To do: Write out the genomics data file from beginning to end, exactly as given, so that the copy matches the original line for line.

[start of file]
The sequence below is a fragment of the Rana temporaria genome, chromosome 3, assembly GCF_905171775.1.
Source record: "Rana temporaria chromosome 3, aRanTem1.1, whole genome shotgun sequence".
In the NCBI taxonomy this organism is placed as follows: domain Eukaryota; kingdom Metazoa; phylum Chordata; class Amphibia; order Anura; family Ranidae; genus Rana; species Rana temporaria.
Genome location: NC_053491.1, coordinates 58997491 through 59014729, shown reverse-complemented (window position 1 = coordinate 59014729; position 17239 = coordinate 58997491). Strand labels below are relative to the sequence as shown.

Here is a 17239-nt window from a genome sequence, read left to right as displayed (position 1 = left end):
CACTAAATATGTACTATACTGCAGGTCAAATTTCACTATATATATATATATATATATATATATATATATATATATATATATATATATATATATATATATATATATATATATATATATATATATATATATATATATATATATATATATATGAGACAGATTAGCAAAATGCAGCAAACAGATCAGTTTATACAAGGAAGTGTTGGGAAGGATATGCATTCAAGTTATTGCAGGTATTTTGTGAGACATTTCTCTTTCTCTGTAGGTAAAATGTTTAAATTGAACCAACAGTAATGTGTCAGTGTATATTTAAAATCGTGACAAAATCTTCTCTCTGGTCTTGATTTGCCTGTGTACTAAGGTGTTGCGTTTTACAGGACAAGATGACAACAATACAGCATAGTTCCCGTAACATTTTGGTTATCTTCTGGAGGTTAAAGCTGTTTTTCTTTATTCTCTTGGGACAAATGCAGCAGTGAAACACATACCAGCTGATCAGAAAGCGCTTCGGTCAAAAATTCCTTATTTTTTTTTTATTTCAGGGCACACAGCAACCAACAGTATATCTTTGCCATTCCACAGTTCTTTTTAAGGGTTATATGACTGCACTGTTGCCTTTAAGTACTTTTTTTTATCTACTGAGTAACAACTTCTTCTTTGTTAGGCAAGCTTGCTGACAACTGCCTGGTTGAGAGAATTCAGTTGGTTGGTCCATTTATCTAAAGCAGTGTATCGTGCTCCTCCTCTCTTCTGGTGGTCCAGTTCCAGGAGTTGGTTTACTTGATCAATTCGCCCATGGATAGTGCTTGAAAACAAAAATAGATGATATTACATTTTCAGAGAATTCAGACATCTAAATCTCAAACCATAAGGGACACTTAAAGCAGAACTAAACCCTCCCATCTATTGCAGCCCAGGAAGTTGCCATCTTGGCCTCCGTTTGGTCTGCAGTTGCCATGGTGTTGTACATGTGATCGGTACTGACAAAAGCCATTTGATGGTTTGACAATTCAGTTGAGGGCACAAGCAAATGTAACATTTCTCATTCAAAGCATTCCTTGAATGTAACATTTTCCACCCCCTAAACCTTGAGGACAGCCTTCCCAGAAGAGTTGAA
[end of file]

The sequence below is a fragment of the Rana temporaria genome, chromosome 3, assembly GCF_905171775.1.
Source record: "Rana temporaria chromosome 3, aRanTem1.1, whole genome shotgun sequence".
In the NCBI taxonomy this organism is placed as follows: domain Eukaryota; kingdom Metazoa; phylum Chordata; class Amphibia; order Anura; family Ranidae; genus Rana; species Rana temporaria.
Genome location: NC_053491.1, coordinates 58997491 through 59014729, shown reverse-complemented (window position 1 = coordinate 59014729; position 17239 = coordinate 58997491). Strand labels below are relative to the sequence as shown.

Here is a 17239-nt window from a genome sequence, read left to right as displayed (position 1 = left end):
CACTAAATATGTACTATACTGCAGGTCAAATTTCACTATATATATATATATATATATATATATATATATATATATATATATATATATATATATATATATATATATATATATATATATATATATATATATATATATATATATATATATATGAGACAGATTAGCAAAATGCAGCAAACAGATCAGTTTATACAAGGAAGTGTTGGGAAGGATATGCATTCAAGTTATTGCAGGTATTTTGTGAGACATTTCTCTTTCTCTGTAGGTAAAATGTTTAAATTGAACCAACAGTAATGTGTCAGTGTATATTTAAAATCGTGACAAAATCTTCTCTCTGGTCTTGATTTGCCTGTGTACTAAGGTGTTGCGTTTTACAGGACAAGATGACAACAATACAGCATAGTTCCCGTAACATTTTGGTTATCTTCTGGAGGTTAAAGCTGTTTTTCTTTATTCTCTTGGGACAAATGCAGCAGTGAAACACATACCAGCTGATCAGAAAGCGCTTCGGTCAAAAATTCCTTATTTTTTTTTTATTTCAGGGCACACAGCAACCAACAGTATATCTTTGCCATTCCACAGTTCTTTTTAAGGGTTATATGACTGCACTGTTGCCTTTAAGTACTTTTTTTTATCTACTGAGTAACAACTTCTTCTTTGTTAGGCAAGCTTGCTGACAACTGCCTGGTTGAGAGAATTCAGTTGGTTGGTCCATTTATCTAAAGCAGTGTATCGTGCTCCTCCTCTCTTCTGGTGGTCCAGTTCCAGGAGTTGGTTTACTTGATCAATTCGCCCATGGATAGTGCTTGAAAACAAAAATAGATGATATTACATTTTCAGAGAATTCAGACATCTAAATCTCAAACCATAAGGGACACTTAAAGCAGAACTAAACCCTCCCATCTATTGCAGCCCAGGAAGTTGCCATCTTGGCCTCCGTTTGGTCTGCAGTTGCCATGGTGTTGTACATGTGATCGGTACTGACAAAAGCCATTTGATGGTTTGACAATTCAGTTGAGGGCACAAGCAAATGTAACATTTCTCATTCAAAGCATTCCTTGAATGTAACATTTTCCACCCCCTAAACCTTGAGGACAGCCTTCCCAGAAGAGTTGAA